A Few Misconceptions About Public Relations
Over the years, I have heard numerous misconceptions about what public relations is and is not.
Some people with whom I have talked view public relations as merely “free publicity;” others characterize PR as “spin.” One person said PR was “just public speaking,” while others believe the public relations profession centers exclusively on dealing with the media.
Each of these statements represent a narrow — and inaccurate — view of a much broader profession. These statements focus on tactics — press releases, press conferences, public speaking and the like.
True public relations begins with strategy. A solid strategy flows from research, and the selection of tactics flows from that strategy.
Consider the following definition, as taken from the Public Relations Society of America’s website: Public relations is a strategic communication process that builds mutually beneficial relationships between organizations and their publics.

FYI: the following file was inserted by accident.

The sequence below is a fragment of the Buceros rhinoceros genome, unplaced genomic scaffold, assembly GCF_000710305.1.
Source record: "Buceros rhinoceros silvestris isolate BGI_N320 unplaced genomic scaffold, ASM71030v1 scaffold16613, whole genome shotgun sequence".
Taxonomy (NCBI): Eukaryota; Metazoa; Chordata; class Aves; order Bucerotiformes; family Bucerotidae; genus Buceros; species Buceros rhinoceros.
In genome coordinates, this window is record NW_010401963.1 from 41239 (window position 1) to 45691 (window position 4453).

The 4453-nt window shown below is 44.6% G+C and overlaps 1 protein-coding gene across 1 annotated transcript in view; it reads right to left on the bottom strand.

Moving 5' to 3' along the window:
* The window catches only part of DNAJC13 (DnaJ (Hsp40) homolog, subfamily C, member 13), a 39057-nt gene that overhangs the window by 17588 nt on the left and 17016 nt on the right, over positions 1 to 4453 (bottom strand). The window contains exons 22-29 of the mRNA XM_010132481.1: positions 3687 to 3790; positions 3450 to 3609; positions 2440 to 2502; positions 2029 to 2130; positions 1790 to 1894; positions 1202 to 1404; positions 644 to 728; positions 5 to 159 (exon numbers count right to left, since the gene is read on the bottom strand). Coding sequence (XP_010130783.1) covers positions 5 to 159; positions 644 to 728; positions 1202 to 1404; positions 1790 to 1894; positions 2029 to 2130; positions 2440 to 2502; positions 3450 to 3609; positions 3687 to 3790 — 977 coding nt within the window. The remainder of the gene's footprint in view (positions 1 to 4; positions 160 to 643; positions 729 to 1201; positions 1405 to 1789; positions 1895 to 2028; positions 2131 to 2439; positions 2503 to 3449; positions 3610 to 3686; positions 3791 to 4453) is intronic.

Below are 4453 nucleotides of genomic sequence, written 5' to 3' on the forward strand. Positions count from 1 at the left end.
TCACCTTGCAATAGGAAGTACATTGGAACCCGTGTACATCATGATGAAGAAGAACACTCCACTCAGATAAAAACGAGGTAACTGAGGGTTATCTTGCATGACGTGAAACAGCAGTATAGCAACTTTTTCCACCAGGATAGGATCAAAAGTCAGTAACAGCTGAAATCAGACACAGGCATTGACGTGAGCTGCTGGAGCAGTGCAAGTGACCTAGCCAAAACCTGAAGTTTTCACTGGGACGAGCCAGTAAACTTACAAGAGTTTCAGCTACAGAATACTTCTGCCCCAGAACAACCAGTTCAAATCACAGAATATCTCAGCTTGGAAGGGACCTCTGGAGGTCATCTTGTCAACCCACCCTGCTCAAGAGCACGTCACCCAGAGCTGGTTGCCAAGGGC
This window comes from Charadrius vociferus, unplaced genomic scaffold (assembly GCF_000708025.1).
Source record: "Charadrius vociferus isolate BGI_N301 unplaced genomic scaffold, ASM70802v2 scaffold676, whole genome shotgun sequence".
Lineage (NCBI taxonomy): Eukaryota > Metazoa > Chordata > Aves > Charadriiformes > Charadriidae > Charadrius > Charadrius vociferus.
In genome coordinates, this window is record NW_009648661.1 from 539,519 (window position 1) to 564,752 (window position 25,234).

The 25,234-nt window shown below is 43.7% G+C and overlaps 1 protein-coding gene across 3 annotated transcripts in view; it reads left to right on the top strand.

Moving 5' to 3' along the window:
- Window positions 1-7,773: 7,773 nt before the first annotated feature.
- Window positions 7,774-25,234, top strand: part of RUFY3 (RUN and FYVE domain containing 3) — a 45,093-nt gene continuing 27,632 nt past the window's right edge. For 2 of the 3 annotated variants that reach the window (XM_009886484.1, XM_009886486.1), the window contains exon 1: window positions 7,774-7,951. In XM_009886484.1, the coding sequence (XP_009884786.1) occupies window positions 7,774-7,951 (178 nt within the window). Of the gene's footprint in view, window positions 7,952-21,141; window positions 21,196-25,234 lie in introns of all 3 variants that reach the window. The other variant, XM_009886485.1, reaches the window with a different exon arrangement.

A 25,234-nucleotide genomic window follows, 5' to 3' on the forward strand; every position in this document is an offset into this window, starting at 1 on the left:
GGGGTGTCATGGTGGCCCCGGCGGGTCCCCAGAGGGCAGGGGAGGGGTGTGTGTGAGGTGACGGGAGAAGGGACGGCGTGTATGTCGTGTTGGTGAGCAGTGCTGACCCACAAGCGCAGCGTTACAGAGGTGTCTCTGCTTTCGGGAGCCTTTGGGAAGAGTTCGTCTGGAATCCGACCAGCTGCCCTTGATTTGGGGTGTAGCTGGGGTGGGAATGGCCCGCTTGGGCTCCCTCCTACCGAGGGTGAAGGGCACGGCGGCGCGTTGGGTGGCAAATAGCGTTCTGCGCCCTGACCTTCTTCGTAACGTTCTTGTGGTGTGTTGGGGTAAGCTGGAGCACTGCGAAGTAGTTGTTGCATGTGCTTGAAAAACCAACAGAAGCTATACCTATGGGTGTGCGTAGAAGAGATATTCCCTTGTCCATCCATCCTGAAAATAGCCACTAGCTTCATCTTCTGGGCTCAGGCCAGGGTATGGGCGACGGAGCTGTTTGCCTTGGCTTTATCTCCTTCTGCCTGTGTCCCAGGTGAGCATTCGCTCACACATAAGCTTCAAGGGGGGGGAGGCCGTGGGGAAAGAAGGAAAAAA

If you analyze this definition, the central role of strategy comes into clearer focus. With this definition in mind, a public relations professional must have the ability to:
– Understand the organization’s culture, vision and goals;
– Study and interpret the environment in which the organization operates;
– Analyze public opinion and its impact on the organization;
– Work with the personalities who lead the organization;
– Identify the organization’s publics and understand how they relate to the organization (“publics” are stakeholders, such as board members, investors, target markets and other key groups whose opinions impact the organization’s ability to achieve its goals);
– Counsel the organization’s leadership on the impact of its decisions, actions and statements; and
– Develop and oversee/execute programs to help the organization establish and maintain credible, favorable relationships with its publics.
Effective public relations does not begin with tactics like writing a press release or a speech; it is a strategic function that begins in the boardroom, where organizational strategies are developed and leadership decisions are made.